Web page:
You shouldn’t feel too bad after wrestling with your child’s car seat as you attempt to install it correctly. New research suggests that it’s the car’s design itself that’s to blame for your troubles — in fact, very few are easy to use with child restraints. [More]
According to the New York City Department of Transportation, 9 out of 10 parents install their child’s car seat incorrectly. This could lead to your child getting hurt or killed in the event of an accident. Why risk it? Find an expert who can inspect your car seat and make sure you’ve put it in correctly. NHTSA has an online searchable database to find a certified technician near you. [More]
The goodhearted folks at the American Academy of Pediatrics have revised their 2002 recommendations for how long children should remain in rear-facing car seats. You can probably guess they didn’t shorten that amount of time. [More]
After a crash test commissioned by our test-happy kin at Consumer Reports on the Evenflo Maestro Combination Booster Seat showed the product could experience a failure that could lead to severe injury for a child passenger, the company has announced a voluntary recall. [More]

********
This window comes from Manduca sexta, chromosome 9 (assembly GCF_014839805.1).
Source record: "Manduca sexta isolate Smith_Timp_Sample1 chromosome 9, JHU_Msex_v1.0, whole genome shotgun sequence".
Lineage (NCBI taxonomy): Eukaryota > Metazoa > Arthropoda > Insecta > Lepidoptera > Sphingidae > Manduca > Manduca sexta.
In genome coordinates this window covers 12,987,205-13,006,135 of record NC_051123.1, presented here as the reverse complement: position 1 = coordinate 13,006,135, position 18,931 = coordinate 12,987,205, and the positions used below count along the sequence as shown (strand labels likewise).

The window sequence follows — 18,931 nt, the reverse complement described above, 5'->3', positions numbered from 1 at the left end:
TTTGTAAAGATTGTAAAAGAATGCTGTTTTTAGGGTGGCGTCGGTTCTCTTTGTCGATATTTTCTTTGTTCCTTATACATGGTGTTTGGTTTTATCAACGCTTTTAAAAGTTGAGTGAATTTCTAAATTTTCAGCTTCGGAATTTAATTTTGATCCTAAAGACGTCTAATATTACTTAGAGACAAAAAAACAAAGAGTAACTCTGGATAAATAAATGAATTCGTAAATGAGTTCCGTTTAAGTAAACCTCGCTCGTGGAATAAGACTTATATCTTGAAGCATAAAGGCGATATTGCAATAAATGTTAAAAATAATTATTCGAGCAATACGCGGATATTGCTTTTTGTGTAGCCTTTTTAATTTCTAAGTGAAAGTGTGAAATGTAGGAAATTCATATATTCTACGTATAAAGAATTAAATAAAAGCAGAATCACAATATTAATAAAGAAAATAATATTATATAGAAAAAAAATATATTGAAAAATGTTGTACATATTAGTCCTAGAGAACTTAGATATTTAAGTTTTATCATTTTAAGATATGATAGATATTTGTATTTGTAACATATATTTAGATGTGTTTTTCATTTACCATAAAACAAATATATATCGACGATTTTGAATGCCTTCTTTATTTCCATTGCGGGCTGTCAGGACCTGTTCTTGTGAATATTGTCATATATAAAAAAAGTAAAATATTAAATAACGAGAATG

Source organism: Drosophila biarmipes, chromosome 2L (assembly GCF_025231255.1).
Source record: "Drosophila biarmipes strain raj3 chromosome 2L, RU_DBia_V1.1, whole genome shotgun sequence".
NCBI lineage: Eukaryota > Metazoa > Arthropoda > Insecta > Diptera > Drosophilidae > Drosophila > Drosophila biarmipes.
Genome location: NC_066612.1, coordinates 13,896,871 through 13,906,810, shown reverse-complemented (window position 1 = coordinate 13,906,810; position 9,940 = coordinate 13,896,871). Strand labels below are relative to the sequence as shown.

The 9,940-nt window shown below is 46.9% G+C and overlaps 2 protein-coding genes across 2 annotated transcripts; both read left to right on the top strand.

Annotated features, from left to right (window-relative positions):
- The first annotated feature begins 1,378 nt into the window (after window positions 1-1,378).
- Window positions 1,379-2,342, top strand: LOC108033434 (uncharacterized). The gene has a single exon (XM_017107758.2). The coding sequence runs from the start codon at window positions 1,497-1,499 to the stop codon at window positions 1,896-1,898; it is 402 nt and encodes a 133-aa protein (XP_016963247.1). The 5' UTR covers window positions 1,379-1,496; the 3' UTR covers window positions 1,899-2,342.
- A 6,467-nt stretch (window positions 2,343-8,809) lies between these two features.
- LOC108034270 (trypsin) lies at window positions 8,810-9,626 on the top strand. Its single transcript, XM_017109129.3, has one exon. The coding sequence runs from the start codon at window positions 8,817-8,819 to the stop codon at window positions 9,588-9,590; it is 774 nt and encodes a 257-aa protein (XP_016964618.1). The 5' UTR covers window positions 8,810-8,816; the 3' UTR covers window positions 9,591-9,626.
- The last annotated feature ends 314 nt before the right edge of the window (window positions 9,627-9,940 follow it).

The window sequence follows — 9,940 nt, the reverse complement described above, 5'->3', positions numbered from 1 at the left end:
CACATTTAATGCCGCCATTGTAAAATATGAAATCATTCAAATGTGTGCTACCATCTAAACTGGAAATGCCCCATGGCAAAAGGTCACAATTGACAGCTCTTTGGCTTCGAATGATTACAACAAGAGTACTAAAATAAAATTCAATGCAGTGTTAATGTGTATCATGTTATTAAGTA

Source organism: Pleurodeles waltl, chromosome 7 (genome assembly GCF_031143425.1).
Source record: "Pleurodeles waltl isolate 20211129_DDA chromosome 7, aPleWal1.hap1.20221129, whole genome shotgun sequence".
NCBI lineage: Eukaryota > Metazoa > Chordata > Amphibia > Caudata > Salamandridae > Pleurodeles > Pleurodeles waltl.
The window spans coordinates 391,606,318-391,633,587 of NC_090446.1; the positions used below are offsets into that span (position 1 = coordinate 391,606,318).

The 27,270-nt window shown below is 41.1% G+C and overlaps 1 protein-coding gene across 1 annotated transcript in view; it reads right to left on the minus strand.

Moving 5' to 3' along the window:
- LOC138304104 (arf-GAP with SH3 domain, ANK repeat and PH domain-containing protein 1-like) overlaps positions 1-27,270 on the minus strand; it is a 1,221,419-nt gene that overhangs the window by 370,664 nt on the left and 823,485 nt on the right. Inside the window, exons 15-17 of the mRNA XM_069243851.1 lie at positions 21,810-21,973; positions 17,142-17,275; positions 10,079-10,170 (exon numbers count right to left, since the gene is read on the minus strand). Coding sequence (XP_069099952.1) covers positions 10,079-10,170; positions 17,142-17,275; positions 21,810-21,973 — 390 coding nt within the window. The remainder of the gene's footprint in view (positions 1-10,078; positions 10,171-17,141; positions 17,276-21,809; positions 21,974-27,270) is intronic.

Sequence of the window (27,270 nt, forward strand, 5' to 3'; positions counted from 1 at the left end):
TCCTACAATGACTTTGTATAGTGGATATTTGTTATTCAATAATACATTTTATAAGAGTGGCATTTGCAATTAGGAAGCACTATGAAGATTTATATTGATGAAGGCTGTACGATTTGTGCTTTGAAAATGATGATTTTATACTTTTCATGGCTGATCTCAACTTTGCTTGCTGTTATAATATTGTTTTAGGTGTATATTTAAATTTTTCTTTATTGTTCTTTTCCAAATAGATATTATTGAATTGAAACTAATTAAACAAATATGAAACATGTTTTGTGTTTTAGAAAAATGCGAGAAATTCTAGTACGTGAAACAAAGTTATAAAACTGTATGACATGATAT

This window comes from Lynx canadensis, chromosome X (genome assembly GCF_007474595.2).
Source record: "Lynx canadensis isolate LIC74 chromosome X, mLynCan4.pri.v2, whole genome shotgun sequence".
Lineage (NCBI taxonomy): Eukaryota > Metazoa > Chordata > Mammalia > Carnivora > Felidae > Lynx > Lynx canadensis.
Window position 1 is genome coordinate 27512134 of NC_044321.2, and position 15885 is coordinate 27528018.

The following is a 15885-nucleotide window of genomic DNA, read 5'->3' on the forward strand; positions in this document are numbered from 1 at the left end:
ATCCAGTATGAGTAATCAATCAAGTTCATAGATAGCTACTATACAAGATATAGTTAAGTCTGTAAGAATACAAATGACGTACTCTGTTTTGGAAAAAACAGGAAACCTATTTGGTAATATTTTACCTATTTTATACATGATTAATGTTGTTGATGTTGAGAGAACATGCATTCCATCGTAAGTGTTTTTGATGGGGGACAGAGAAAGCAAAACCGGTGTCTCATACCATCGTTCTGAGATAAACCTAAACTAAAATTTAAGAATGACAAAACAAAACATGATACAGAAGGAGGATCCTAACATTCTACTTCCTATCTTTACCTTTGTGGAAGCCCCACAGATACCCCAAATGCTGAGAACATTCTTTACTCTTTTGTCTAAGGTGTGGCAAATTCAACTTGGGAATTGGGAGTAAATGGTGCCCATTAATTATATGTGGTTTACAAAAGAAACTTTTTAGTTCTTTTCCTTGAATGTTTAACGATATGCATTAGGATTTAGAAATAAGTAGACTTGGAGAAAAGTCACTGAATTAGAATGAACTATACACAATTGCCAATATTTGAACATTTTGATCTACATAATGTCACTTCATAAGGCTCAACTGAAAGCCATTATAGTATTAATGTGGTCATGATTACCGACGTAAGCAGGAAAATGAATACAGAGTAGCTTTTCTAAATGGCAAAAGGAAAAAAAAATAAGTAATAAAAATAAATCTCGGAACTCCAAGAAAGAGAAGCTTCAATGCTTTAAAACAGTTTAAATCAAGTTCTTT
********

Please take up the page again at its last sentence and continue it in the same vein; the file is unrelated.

Dorel Juvenile Group, the nation’s largest maker of car seats, is recalling 19 models of car seats, including the Eddie Bauer and
Costco Cosco brands.
Britax Decathlon child safety seat (belt adjuster popping out of position).
Bromine, chlorine, and lead may be just a few of the chemicals in your child’s car seat, according to a recent study from the Ecology Center. The study tested 62 car seats sold at Babies “R” Us and Target, and found that over 30% contained significant levels of toxic chemicals that could adversely affect a child’s development; 60% contained brominated flame retardant, which can cause thyroid problems and memory impairment.
Consumer Reports will consult with outside experts when developing product testing protocols, rendering the staunchly independent organization slightly less so.
- Consumer Reports received information from NHTSA raising questions about the test.
Consumer Reports has tested several models of children’s car seats and most “failed disastrously” in side-impact tests at 38 mph, and front-impact tests of 35 mph. “The car seats twisted violently or flew off their bases, in one case hurling a test dummy 30 feet across the lab.” Um, whoops.